Dana Nunes perched naked on a pedestal of pillows and blankets inside a studio at Featherstone Center for the Arts.
“I get a kick out of the flea market go-ers who look through the window and back up . . . and then look again,” she said.
Ms. Nunes was the model for the Tom Maley Life Drawing class which last Tuesday morning was experiencing another full house, as the flea market was in bloom right outside the doors.
Class facilitator Anne Gallagher asked everyone to make room for old and new faces alike.
“You don’t have to know how to limbo, why don’t you come this way,” said regular Ron Shilakes to Carolyn Daniele who was looking for a space to sit. But do the limbo Ms. Daniele did, as she crawled under a table and nestled into a seat.
Every Tuesday for eight years this class has been offered at Featherstone, growing from three students to as many as 20 students each week. The class’ namesake, Tom Maley, led a life drawing class for 30 years at his home. When he died, the participants continued using his home as a meeting place until it was sold after the death of his wife.
Ms. Gallagher, who had come to his class for the last five years of its existence, wanted to continue the tradition and brought it to Featherstone.
Rather than tell the class how to sketch a particular body part or how individuals could improve their art, Ms. Gallagher recalled Mr. Maley hosted a laid back, informal group with no specific instruction. She hoped to create the same atmosphere at Featherstone.
“I wanted it to be a place where beginners could come, where students could come and where professional artists could come. And when they get to the class, I tell them to just loosen up and have a good time. Make stick figures if you want, just have fun.”
If she’s not lending out pencils or passing out cookies, Ms. Gallagher sits with the rest of the group, sketching along.
“Every pose is a challenge,” said Ms. Gallagher. “It’s not like painting a rose, because once you’ve done a rose it can be any rose. Every body is different. Every pose is different. It’s a tremendous challenge. And if you’re an artist, you love the challenge.”
Allen Whiting took a piece of charcoal and with his hand made squiggles throughout the page, skating around like a dancer, with a swirl here and there. A few minutes later the scribbles were filled with smooth, solidifying charcoal marks and a dark, elegant face stared off the page.
Just then the 10-minute alarm rang and Mr. Whiting sighed, looking down at his sketch. “I ended up with an adolescent male,” he laughed. “This is really hard, actually.”
The class is broken up into various intervals, one minute or 10 or 15 or even 20, to give the model a rest and to allow for new poses to sketch.
During the break Ms. Nunes stretched, while the artists cracked their knuckles and crossed their legs from one side to the other before settling once again in their seats for Ms. Nunes’ next pose.
“Ron, why don’t you pick a pose?” suggested Ms. Gallagher.
“Oh no, it’s too much pressure,” Mr. Shilakes joked.
“How about I stand on my head,” said Ms. Nunes, laughing.
“You can see how the whole class gets into the act,” Ms. Gallagher whispered. Speaking up again, she said “Hey, why don’t you drop the robe?”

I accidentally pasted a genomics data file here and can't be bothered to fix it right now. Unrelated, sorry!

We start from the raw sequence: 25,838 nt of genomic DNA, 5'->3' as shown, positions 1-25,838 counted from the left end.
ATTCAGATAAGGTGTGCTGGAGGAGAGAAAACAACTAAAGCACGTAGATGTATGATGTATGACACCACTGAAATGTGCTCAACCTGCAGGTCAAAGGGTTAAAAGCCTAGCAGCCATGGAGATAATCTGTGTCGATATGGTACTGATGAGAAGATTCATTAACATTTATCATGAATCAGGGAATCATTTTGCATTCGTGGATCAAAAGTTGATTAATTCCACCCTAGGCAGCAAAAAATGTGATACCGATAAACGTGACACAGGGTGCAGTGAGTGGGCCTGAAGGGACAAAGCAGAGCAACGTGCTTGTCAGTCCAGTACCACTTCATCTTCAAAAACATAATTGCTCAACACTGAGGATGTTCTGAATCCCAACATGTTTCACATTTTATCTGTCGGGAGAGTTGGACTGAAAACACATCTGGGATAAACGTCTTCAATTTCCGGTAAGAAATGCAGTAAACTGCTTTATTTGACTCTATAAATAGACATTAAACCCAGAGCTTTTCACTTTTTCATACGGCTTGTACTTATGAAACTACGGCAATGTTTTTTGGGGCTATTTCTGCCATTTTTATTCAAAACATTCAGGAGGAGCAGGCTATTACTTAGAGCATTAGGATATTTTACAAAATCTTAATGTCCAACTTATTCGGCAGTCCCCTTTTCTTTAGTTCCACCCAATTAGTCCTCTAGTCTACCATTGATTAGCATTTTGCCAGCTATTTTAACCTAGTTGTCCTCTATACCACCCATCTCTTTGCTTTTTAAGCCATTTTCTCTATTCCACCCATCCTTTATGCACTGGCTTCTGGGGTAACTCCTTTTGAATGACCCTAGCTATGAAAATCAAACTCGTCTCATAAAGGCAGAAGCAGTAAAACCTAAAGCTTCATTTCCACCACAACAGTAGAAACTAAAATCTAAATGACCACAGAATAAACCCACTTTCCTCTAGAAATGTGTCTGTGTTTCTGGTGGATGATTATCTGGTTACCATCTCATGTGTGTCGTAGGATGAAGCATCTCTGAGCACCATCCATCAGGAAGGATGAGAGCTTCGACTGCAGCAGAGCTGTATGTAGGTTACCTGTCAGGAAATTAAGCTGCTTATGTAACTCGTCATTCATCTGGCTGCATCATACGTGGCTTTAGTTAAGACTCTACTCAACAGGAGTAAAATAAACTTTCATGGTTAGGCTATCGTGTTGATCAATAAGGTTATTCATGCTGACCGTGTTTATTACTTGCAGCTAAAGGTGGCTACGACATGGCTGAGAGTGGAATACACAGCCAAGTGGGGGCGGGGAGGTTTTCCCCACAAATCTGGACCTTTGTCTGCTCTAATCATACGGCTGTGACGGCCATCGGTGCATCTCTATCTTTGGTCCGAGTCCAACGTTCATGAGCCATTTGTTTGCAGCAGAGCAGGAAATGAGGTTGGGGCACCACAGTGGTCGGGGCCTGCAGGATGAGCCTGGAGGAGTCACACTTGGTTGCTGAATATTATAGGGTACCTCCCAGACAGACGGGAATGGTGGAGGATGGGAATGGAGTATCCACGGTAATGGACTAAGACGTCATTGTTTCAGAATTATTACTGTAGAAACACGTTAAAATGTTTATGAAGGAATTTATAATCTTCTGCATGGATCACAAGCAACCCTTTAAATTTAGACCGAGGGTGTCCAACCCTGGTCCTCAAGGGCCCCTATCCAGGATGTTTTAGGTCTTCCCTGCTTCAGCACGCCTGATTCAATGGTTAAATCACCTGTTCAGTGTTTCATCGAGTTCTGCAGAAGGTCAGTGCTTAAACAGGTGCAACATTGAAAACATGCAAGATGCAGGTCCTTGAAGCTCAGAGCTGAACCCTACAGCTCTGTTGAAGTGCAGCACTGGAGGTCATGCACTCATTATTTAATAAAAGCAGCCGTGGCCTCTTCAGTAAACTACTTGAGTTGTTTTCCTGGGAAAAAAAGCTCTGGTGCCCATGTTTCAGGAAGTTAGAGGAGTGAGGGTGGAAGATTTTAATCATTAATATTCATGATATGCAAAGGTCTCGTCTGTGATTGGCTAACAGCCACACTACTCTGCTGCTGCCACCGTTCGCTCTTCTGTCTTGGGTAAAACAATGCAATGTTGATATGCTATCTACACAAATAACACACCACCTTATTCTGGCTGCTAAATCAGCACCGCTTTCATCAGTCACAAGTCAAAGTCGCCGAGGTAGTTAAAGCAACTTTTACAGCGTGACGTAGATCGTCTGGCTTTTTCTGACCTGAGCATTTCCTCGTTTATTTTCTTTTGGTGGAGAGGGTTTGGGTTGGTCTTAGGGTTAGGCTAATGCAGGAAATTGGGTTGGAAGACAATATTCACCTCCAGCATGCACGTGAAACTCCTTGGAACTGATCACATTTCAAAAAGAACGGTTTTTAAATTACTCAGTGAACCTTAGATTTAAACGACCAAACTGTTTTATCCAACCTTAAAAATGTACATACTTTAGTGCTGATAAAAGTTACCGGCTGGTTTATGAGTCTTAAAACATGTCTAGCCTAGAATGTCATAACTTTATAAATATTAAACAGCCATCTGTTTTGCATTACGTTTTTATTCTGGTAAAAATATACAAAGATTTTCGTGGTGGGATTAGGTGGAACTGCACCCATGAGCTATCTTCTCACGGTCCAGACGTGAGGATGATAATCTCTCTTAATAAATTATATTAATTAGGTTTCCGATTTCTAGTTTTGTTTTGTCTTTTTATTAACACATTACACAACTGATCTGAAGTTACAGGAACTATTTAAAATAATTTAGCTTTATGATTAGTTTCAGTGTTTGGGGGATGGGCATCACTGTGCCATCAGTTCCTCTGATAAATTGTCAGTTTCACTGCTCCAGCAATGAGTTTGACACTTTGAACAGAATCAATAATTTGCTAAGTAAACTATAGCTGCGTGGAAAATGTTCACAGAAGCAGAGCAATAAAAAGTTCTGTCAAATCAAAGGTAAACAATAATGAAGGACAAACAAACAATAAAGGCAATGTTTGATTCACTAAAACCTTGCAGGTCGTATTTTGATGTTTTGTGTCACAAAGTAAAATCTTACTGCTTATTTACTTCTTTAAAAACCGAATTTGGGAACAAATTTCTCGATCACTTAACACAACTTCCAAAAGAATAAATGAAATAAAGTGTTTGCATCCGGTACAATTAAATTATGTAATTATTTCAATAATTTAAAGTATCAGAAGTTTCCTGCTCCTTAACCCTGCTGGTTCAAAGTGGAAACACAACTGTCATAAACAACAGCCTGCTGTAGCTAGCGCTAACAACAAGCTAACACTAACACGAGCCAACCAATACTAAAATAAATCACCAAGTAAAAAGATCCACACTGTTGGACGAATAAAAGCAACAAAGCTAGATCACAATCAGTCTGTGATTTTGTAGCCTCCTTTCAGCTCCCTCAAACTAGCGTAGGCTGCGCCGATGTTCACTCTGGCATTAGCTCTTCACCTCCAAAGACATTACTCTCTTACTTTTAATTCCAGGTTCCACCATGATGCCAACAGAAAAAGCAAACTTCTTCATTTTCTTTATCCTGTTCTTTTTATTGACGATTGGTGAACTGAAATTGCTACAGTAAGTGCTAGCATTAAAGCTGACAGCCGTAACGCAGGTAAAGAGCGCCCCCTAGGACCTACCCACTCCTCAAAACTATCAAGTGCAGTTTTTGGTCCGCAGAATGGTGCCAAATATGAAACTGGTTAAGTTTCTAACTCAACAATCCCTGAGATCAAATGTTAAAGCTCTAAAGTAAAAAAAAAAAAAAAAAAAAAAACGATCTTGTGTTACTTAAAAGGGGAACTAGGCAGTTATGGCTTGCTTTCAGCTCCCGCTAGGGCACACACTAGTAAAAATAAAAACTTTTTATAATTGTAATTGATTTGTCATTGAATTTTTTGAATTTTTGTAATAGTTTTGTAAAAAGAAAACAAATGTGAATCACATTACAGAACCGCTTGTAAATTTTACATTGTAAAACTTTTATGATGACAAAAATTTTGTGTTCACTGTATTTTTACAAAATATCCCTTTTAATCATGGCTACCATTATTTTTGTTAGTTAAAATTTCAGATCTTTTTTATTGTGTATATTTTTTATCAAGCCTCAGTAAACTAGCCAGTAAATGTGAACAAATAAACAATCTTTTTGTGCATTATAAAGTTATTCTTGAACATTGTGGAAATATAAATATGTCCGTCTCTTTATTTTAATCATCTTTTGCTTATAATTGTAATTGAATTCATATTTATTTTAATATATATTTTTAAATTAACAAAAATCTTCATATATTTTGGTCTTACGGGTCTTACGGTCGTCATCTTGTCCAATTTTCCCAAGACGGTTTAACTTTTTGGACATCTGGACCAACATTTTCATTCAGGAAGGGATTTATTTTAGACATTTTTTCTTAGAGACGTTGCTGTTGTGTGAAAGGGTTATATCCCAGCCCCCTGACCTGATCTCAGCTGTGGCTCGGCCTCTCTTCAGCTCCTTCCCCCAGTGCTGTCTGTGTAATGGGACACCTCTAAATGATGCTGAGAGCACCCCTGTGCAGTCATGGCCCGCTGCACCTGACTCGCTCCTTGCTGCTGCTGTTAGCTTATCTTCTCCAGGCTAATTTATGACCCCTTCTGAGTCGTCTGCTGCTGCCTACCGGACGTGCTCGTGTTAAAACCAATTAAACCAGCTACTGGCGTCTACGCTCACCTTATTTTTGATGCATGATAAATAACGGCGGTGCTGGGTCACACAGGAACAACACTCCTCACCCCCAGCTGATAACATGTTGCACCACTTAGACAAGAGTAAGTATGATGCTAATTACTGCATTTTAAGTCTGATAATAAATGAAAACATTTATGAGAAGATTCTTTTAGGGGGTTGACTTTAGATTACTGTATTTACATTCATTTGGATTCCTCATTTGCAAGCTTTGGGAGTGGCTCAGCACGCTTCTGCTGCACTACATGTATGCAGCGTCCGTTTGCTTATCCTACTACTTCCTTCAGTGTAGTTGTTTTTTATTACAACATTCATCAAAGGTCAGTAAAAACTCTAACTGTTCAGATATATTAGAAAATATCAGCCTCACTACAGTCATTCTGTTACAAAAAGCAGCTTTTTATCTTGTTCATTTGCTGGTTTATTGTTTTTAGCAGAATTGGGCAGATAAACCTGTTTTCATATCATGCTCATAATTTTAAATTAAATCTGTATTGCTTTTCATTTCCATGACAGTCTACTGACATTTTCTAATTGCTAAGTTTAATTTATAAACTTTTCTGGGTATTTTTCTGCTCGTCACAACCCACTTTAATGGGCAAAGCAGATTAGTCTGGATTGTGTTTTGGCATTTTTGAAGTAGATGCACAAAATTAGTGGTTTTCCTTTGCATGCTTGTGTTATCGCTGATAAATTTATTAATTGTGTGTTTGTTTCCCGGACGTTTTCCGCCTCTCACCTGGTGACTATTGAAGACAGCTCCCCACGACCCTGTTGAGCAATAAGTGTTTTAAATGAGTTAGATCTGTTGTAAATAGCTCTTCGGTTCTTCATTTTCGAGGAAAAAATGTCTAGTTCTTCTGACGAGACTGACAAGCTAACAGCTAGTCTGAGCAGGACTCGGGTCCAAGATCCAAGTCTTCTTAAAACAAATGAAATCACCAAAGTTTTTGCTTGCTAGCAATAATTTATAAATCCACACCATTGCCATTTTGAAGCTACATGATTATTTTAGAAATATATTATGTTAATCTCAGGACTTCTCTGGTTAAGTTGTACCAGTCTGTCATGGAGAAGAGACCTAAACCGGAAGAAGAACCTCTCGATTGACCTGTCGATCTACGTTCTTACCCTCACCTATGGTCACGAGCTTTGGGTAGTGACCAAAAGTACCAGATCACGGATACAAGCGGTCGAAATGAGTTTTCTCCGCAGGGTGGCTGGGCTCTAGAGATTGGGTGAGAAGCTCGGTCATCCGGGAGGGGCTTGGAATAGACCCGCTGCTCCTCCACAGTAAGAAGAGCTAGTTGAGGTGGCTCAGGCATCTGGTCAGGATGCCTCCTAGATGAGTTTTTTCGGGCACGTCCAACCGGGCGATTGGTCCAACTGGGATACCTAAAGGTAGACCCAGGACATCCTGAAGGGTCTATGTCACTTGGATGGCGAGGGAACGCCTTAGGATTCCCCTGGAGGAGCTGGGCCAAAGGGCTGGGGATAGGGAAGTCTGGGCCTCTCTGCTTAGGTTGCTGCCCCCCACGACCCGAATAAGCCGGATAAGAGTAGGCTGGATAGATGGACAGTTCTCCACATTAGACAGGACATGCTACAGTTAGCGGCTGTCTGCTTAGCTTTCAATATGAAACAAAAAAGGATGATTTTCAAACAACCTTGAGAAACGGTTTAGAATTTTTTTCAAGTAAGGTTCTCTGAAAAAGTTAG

“Drop the robe?” Ms. Nunes asked. She had been wearing a silky black robe open and hanging off of her shoulders. The robe fell quietly to the ground.
“Oh, wow. Perfect. Thank you,” Ms. Gallagher said.
The sun shined on the tips of Ms. Nunes’ shoulders, creating shadows along the muscles of her back. Using pencils, charcoal or pen, the 18 artists created completely different interpretations of the same model. Virginia Gosselin daintily drew in her book, starting with the model’s face and moving on to the shoulders.
“It’s such a gift to us to be able to come here,” she said of the class. “We are all kindred spirits, and Anne just gives so much.”
Down the row Jim Spanfeller held his pen loosely and gently. “Most of the time the models aren’t pleased with what I do to them,” he chuckled. His work is whimsical and unique — twists and tangles creating cheek bones and shoulders.
In the corner sat relative newcomer Kathy Deflice-Secor, wearing an oversized turquoise shirt that flowed back and forth as she glided her arm across her large sketchbook. She worked steadily and quietly. At the end of class she carefully packed up her things. While thanking Ms. Gallagher and Ms. Nunes on her way out the door, she showed the two of them her work, unfolding her book to reveal grand charcoal strokes and soft shadows shaping a graceful, mysterious character.
“Oh my goodness. Oh wow. That’s incredible,” said Ms. Nunes. “Who are you?”
“Just a big fan of the figure,” said Ms. Deflice-Secor.
“I wish I looked that good,” Ms. Nunes said as she leaned closer to the book. “And I wish I could do this.”
“It’s a partnership, it really is,” said Ms. Deflice-Secor. “For the lack of a better word, you’re our muse. You inspire us.”
Ms. Deflice-Secor, who borrows her husband’s fishing truck to come out to Featherstone, explained that the relaxed and natural rhythm of the class is what she enjoys. Before leaving, she insisted that Ms. Nunes keep one of the sketches for herself.
“That’s what makes it all,” Ms. Gallagher said. “When someone like that shows up. Just wow . . . The class is open to anyone, and that’s the way I like it.”